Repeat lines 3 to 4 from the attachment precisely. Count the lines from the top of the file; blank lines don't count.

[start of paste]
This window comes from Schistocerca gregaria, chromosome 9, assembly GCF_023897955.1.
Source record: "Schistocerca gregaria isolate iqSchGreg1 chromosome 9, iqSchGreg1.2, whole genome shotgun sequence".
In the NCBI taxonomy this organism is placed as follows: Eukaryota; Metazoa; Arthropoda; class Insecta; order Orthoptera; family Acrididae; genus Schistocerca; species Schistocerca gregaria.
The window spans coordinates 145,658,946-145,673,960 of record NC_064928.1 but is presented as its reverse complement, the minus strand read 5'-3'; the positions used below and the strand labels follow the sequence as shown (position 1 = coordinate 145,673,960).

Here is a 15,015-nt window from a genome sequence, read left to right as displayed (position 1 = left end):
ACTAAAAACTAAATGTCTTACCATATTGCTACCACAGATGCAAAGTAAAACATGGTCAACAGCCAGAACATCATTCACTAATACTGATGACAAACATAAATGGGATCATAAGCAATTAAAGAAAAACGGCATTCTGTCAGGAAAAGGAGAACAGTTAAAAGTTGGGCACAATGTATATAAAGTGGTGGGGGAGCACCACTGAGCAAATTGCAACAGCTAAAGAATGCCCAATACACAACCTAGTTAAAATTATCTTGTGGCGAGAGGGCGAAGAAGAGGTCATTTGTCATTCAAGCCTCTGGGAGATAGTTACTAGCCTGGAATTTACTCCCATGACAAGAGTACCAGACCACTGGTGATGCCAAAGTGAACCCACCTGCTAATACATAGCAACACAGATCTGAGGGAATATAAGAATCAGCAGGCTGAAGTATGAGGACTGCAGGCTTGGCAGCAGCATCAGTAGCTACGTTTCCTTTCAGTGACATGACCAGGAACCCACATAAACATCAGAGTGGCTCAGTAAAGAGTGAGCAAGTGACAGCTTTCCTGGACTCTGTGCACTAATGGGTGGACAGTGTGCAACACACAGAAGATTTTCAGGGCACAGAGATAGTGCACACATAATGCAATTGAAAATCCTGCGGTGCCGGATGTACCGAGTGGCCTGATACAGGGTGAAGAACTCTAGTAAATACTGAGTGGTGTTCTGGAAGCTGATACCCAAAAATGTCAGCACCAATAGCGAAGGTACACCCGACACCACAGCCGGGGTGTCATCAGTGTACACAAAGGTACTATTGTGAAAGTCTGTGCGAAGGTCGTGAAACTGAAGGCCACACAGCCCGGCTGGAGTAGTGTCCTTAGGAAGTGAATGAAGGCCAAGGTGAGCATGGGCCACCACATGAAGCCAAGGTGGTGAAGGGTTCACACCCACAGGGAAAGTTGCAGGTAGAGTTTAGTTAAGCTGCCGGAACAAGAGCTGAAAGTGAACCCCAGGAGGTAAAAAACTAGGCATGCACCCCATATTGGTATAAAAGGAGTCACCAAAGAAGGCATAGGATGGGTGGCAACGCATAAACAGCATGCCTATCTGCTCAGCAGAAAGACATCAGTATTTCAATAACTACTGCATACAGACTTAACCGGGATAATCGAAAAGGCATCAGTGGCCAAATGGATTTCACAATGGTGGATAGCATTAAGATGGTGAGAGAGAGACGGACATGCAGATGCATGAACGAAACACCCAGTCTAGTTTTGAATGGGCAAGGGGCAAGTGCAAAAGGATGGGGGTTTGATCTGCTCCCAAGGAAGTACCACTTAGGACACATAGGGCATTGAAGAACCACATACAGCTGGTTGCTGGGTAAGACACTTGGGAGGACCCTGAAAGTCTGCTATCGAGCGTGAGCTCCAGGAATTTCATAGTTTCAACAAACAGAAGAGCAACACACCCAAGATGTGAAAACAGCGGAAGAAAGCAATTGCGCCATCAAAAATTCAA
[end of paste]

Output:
In the NCBI taxonomy this organism is placed as follows: Eukaryota; Metazoa; Arthropoda; class Insecta; order Orthoptera; family Acrididae; genus Schistocerca; species Schistocerca gregaria.
The window spans coordinates 145,658,946-145,673,960 of record NC_064928.1 but is presented as its reverse complement, the minus strand read 5'-3'; the positions used below and the strand labels follow the sequence as shown (position 1 = coordinate 145,673,960).